4 Answers

  1. The critic does not have to be able to do better, but he must explain his review not only from the point of view of his taste preferences, but also from the point of view of generally accepted quality standards. When a person simply expresses a personal opinion “like it or not” — this is not criticism. When a person pays attention to the advantages and disadvantages of things that are relevant to consumers, this is a real constructive criticism. The quality of criticism is determined by the benefits to potential consumers. If people who read the review gain benefits for themselves as a result, using or not using the item, then this means that they are a good critic.

  2. Situations are different, and you can also criticize in different ways. But I'd rather say no. And it's not just a matter of debt, because as the Americans say, no one owes anything to anyone. Rather, it is that criticism as such does not require anything. You don't have to have knowledge, status, or skills to criticize.It doesn't even need logic and rationality. All this is necessary in order for criticism to become weighty in the hands of the one who uses it.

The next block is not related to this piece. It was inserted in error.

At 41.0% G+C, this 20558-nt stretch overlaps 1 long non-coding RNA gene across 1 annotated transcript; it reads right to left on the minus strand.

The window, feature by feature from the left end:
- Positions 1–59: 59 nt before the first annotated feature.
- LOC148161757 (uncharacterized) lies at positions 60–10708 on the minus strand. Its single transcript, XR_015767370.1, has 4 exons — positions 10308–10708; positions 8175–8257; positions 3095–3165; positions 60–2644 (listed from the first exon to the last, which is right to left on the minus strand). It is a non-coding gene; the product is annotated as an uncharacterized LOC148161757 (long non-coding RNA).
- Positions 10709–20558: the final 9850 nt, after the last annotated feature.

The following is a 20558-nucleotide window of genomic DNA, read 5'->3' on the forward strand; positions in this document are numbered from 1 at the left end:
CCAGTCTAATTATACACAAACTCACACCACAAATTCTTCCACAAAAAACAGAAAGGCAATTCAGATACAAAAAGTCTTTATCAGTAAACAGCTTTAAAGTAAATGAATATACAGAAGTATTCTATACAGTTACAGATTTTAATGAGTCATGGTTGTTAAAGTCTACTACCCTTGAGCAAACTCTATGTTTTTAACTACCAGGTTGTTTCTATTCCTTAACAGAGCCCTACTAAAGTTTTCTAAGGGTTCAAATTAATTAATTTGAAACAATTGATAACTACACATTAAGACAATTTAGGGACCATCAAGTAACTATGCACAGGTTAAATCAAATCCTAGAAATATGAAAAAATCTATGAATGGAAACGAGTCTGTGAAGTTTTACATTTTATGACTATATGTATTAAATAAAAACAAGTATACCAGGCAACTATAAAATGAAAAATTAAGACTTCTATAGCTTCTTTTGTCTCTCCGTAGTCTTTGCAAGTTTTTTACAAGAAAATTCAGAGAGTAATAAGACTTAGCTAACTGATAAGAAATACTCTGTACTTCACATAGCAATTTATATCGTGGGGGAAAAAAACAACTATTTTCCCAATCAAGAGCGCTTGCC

3. There is criticism from the performer, for example :” I would make it easier here, faster here, and more ergonomic here, reducing time and money costs”

    And there is criticism from the user. After all, to criticize the falling straps of a dress or under-salted borscht, you do not need to be able to sew or cook perfectly.

  4. Here there is a slippery line between “respect for other people's work” and “hack for profit”. Where is the line between hackery and work that needs to be respected? In fact, yes, if you criticize , then offer the best solution. After all, you have all the options not to use the result of work that you do not like. In developed countries, it may even be that a person may stop communicating with you altogether if you start driving them to work.

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